Seven deaths among as many as 49 illnesses are being investigated and may be linked to Listeria-tainted cantaloupes traced to Jensen Farms in Holly, CO, according to a review of state health department websites and media reports this weekend.
As of last week, the Centers for Disease Control and Prevention said two people had died of listeriosis out of 22 infected with the outbreak-related strains of Listeria monocytogenes in seven states.
The number of infected persons identified in each state by the CDC was as follows: Colorado (12), Indiana (1), Nebraska (1), New Mexico (4), Oklahoma (1), Texas (2), and West Virginia (1). Two deaths have been reported, one in Colorado and one in New Mexico.
But state health department news releases indicate the number of fatalities and illnesses could climb considerably higher. Here are the states (unless noted) that the Food and Drug Administration said received the suspect cantaloupes, and reports of infections that may be linked to the outbreak:
Arizona – No reported illnesses.
Colorado (12 sick, including one death) — A total of 12 cases in Colorado are linked to the outbreak.
Indiana (1 sick) – One ill according to the CDC. State not listed as receiving Jensen cantaloupes.
Illinois (1 sick) – Listeriosis illnesses in several other states -including Cook County in Illinois–are currently being investigated by state and local health departments to determine if these illnesses are part of this outbreak.
Kansas (6 potentially linked cases) – Kansas has had six cases of listeriosis reported since August 26. None of these cases has been definitively linked to the multistate outbreak, but investigations are underway and additional laboratory testing is pending.
Minnesota – No reported illnesses.
Missouri (2 sick, including 1 death) – The Springfield-Greene County Health Department in investigating whether two cases of listeriosis are connected to contaminated cantaloupes from Colorado. According to press reports, one person died and one remains hospitalized.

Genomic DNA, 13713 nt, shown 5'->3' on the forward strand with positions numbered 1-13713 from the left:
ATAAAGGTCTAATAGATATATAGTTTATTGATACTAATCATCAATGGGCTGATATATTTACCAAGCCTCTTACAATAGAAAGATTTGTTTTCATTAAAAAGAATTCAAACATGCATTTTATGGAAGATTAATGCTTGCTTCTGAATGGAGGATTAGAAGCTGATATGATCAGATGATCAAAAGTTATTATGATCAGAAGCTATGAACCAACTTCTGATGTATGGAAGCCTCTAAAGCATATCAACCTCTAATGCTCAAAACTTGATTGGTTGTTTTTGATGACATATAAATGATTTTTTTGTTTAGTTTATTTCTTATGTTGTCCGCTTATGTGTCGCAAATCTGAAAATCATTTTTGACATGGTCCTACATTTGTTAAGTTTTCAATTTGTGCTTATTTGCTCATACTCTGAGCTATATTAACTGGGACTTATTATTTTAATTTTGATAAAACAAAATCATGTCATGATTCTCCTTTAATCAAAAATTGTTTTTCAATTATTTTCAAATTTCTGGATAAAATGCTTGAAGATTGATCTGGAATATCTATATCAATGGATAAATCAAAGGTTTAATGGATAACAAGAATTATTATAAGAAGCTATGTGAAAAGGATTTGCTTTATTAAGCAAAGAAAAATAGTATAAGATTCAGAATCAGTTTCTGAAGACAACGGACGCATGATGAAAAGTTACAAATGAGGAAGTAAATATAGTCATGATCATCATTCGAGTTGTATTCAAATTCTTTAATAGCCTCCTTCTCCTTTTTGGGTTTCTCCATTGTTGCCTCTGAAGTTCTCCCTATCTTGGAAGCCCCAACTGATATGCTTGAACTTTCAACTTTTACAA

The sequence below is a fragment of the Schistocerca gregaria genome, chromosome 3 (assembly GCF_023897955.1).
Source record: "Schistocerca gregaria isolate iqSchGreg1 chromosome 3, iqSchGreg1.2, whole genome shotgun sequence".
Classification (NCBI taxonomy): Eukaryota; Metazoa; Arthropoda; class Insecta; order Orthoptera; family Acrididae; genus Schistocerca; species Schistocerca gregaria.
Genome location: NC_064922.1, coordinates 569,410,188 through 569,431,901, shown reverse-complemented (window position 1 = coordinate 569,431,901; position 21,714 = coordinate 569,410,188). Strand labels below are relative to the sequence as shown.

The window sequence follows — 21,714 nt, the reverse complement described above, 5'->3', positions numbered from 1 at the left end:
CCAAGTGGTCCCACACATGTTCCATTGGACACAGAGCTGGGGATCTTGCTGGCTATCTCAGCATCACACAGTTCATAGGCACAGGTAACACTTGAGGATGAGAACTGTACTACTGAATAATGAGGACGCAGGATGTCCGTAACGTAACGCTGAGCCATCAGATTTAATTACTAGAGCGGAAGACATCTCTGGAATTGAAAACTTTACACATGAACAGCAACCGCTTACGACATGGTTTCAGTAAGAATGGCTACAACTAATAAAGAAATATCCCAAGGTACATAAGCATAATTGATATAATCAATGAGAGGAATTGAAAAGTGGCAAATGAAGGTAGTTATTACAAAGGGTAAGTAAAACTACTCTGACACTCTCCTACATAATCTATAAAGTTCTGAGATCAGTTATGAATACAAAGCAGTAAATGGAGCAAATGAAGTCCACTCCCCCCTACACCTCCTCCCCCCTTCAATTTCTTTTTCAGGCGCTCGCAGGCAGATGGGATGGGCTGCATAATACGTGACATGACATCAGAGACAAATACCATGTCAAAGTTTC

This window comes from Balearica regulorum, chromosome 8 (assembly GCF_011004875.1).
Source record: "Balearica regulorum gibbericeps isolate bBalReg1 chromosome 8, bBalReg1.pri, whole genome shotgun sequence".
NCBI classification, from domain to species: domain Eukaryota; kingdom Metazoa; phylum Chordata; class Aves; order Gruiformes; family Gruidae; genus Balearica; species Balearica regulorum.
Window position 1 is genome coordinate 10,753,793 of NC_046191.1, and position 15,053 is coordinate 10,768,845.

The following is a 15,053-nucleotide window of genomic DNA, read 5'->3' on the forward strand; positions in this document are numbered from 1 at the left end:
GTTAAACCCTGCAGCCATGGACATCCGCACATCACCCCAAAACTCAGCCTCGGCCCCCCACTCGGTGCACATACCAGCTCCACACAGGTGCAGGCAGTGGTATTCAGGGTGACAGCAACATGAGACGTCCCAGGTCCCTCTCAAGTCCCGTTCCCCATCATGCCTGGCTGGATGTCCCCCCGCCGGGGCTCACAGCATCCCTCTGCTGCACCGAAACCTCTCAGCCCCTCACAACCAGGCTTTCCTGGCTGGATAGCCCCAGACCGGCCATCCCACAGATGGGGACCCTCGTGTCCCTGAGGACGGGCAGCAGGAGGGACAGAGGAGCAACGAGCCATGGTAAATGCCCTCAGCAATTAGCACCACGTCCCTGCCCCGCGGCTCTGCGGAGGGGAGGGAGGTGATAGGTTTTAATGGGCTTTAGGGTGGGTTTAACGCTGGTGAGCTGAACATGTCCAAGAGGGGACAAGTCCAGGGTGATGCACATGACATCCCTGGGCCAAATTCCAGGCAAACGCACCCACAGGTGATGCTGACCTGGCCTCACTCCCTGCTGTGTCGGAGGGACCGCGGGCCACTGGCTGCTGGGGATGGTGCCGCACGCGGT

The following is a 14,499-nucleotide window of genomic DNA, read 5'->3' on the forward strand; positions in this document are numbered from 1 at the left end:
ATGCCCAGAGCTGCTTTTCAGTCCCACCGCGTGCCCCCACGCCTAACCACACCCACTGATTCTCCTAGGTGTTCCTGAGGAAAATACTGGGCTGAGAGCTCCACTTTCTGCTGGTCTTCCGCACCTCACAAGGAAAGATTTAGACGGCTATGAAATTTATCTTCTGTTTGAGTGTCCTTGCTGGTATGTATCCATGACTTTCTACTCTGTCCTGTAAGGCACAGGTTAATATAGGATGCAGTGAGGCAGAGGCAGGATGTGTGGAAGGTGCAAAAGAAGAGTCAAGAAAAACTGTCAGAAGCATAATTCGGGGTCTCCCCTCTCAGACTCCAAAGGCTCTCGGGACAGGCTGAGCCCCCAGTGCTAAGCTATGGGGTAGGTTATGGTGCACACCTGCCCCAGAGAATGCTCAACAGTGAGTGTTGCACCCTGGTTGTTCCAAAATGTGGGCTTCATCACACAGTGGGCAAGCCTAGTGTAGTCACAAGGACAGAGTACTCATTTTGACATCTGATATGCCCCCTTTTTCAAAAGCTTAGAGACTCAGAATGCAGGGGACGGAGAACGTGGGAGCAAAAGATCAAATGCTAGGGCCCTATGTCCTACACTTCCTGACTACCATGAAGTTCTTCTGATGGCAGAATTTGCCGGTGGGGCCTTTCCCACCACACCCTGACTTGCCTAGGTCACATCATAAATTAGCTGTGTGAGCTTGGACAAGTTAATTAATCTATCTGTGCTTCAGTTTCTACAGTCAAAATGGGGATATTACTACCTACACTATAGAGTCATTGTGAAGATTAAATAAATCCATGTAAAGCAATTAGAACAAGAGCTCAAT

Montana (2 sick) – Department of the Public Health and Human Services officials have identified two cases of listeriosis in Montana residents. One is confirmed to be linked to the outbreak, test results are pending on the other.
Nebraska (3 sick) – In the past two weeks, the Nebraska Department of Health and Human Services Office of Epidemiology has received three reports of listeriosis (two in Douglas County and one in Custer County). At least two of the three case patients were hospitalized. PFGE (DNA fingerprinting) on one isolate matches isolates from two other states. The investigation in this cluster so far is finding a strong association with cantaloupe.
New Jersey – No reported illnesses.
New Mexico (10 sick, including four deaths) – To date, the New Mexico Department of Health (DOH) has identified 10 patients hospitalized with Listeria infection in the last three weeks, including four fatalities. The CDC has confirmed by DNA fingerprinting tests that the first five New Mexico cases are part of the multi-state Listeriosis outbreak linked to cantaloupes from Colorado. Test results on the other cases are pending.
New York – No reported illnesses.
North Carolina – No reported illnesses.
Oklahoma (10 sick with 1 death) – One case has been identified as associated with this outbreak. Six other recently reported cases of listeriosis among Oklahomans are under investigation to determine if they are related to the outbreak. Preliminary results of the investigation indicate Colorado cantaloupes as the likely source. According to news reports, the Oklahoma Department of Health has confirmed one death and says all six people were hospitalized. An additional four cases are being investigated.
Pennsylvania – No reported illnesses.
South Dakota – No reported illnesses.
Tennessee – No reported illnesses.
Texas – (2 sick) Two people from Texas have become ill after consuming Rocky Ford cantaloupe.
Utah – No reported illnesses.
West Virginia (1 sick) – One ill. State not listed as receiving Jensen Cantaloupes.
Wyoming (1 sick) – Wyoming state health officials say a Laramie County man has fallen ill with a case of listeriosis believed to be related to contaminated cantaloupes from Colorado.